Vanishing on 7th Street is just a damn shame. It’s such a great idea, a brilliant premise — a little Schrodinger’s catty horror flick like something out of a “Tales from the Crypt” or “Masters of Horror,” with a terrific look and nifty visuals, that just loses itself in the shitty characterizations. Four actors who have the potential to be terrific are given absolutely the emptiest shells of characters — instead of reacting instinctually conveniently spout what’s necessary in the moment. So the cold-hearted only out for himself reporter suddenly wants to save everyone and then remembers and decides to kill them anyway. The shrill psychologically damaged mother suddenly decides to be religious and hopeful and then doesn’t. This may seem like griping, but when you’ve set up a Night of the Living Dead situation — everyone trapped in one location from a mysterious danger lurking all around them — it’s all about the fucking characters. Brad Anderson (The Machinist, Session 9) does his damnedest with the script from Anthony Jaswinski, but it can’t save the film. Which is unfortunate, because it has all the elements of precisely what made Session 9 such a fucking blast.
Detroit plunges into a sudden blackout. When the lights return, after a few minutes, people have disappeared, leaving just piles of clothing. The blackout first happens at the local mall cineplex where Paul (John Leguizamo) works. So the movie’s showing, audience laughing in their seats, then darkness. All that remains are piles of clothing and spilled sodas and popcorn. Paul wanders into the darkened mall as the emergency lights kick on and everyone is missing. He spies a security guard and runs to catch up with him. The guard wanders into the darkness of a store and disappears with a loud scream into a pile of discarded uniform.
There’s no reason given for the blackout, which is one of the best elements of the movie. Alien attack? The Rapture? Psychic phenomenon? Are they all suddenly boarded on Flight 815? No idea. And that’s a strength. We get brief introductions to two more of our main protagonists — a television reporter named Luke (Hayden Christiansen) and a hospital nurse named Rosemary (Thandie Newton) — before we plunge ahead 72 hours. Now, everyone’s learned the basic survival of this dark new existence and it’s fucking creepy. It’s constantly dark, and you must always stay in the light. Keep to the streetlights where you can find them, always have fresh batteries, don’t step into the shadows. Because the darkness is alive. With what, we have no idea. But as people wander the streets, the shadows become liquid, pooling hungrily towards the survivors. We occasionally hear ghostly whispers and mutters, and we see the shadows of strange figures just standing there, projected against walls. It’s effective and spectacular.
But it doesn’t last. Because most of the film takes place in Sonny’s Bar, a jukebox joint manned by James (newcomer Jacob Latimore), a twelve year old toting a shotgun and waiting for his mother to return from the church with help. The survivors eventually swarm to the bar, trying to figure out what to do and where to go. Luke found a car that still works and wants to use Sonny’s generator to jump start it and drive to Chicago where they may be more survivors. (Sonny was a man after our own zombpocalyptic hearts and stocked his basement with weapons, a genny, bottle water and canned foods.) Rosemary is frantically searching for her baby. Which would be awesome if there were more to her character than just as the only female keening for her baby, except for the brief moments where the script requires her to make expository or plot advancement points. Paul they had to rescue from a flickering bus stop, and he is suffering from a head injury but also has the conspiracy theory about the lost colony of Roanoke. And James knows his mother is going to come back.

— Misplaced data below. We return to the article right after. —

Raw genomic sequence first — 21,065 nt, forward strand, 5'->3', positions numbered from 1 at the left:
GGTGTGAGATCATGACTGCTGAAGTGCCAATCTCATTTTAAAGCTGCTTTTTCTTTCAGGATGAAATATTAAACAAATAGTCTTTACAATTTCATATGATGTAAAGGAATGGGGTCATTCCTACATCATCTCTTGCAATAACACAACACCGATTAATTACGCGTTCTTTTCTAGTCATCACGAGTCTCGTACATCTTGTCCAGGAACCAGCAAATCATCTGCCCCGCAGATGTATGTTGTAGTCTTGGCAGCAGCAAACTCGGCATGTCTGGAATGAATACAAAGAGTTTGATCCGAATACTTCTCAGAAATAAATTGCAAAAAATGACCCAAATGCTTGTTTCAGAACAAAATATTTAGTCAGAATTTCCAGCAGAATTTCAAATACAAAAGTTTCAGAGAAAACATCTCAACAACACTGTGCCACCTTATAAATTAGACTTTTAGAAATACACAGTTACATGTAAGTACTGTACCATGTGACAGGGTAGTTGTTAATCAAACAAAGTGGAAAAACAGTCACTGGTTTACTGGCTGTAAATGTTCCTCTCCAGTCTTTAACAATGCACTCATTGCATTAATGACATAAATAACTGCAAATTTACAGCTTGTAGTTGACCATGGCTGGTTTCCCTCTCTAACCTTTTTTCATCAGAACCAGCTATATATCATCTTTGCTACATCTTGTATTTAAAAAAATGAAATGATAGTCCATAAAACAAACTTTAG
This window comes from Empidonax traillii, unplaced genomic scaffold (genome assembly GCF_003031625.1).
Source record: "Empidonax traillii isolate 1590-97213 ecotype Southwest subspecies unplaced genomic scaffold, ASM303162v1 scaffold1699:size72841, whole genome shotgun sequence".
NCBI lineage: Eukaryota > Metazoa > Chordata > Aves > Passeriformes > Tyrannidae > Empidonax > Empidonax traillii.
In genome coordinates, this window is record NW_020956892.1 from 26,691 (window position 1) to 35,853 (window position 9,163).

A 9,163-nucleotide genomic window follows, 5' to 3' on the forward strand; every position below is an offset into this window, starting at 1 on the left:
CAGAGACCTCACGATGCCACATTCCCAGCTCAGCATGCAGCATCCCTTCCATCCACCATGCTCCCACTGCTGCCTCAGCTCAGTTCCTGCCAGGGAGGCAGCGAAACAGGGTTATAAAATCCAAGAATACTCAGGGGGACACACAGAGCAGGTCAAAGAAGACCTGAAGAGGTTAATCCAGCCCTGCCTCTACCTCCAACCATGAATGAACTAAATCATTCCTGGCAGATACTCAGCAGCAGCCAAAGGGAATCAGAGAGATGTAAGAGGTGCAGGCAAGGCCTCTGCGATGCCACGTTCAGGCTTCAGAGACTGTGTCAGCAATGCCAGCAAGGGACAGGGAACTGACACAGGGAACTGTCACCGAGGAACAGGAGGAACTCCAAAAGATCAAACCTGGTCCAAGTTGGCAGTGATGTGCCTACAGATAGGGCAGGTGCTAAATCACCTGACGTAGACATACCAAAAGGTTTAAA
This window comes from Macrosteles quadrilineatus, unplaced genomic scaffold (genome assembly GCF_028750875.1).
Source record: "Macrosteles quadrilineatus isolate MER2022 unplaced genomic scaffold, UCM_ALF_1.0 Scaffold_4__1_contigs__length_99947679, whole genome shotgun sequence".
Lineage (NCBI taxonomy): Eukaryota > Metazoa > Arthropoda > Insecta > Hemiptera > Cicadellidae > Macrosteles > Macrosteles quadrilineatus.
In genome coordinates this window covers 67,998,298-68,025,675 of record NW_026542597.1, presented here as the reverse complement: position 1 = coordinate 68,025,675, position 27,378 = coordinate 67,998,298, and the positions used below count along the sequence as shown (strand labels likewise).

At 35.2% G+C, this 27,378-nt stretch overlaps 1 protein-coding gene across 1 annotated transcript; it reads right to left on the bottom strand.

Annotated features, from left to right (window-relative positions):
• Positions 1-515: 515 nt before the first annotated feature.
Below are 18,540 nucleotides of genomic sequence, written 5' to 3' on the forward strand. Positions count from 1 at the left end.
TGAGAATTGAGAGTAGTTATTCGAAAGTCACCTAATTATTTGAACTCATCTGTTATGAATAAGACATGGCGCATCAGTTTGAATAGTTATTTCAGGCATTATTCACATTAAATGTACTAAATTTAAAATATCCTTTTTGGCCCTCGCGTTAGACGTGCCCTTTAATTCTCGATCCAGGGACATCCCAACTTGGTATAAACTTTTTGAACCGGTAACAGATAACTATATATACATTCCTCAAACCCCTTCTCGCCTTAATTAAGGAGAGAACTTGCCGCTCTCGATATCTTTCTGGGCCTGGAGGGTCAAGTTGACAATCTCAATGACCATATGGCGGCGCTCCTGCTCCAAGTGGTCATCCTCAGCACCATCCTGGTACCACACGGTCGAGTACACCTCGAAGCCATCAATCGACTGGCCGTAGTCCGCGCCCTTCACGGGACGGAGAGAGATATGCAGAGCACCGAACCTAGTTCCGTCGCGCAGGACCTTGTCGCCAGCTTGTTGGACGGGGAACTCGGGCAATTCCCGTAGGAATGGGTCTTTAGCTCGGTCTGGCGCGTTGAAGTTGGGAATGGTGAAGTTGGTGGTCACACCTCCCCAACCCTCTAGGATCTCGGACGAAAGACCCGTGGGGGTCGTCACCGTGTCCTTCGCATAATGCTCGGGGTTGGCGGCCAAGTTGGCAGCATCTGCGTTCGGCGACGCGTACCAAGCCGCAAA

While the project feels derivative — from Night of the Living Dead’s farmhouse lockdown to the “Carol-Anne go into the light!” safety from various television shows like “Doctor Who” and “The X-Files,” the premise is wonderfully original. It’s a nice twist on horror as well as the post-apocalyptic genre, but it feels like a really bad atmospheric video game, right down to the mysterious little girl who seemingly survives the night along (Taylor Groothuis). The characters really are poorly crafted, and when most of the film relies on their interplay, you’re in trouble. I love that Jaswinski interweaves the lost colony of Roanoke, where the colonists mysteriously disappeared without a trace only leaving the word “CROATOAN” carved into a tree. Anderson does a terrific job making the darkness unnerving, especially on a shoestring budget. The effects are a little low-tech, but I think that’s what adds to their charm. It easily could have slipped into the religious, but carefully toes that line. Instead, we just don’t care about these whiny victims, and desperately wish for them to disappear in a puff of Salvation Army discards.
I was rooting for this film — for the cast, for my admiration for Anderson, and for the terrific premise — but I was horribly disappointed. It’s like riding on a subway car, and looking out the window at another train peeling off in the distance and realizing that “oh, shit, that’s the one I’m supposed to be on.” People trash Hayden Christensen, Thandie Newton, and John Leguizamo all the time, but with the right script those are three seriously fucking talented actors. And Jacob Latimore was terrific as James, with a perfect balance between childish fear and teenage bravado. Jaswinski just couldn’t populate his outstanding wasteland with anything but shadows and sketches of characters. Which really is a damn shame, as this could have easily been a smashing success.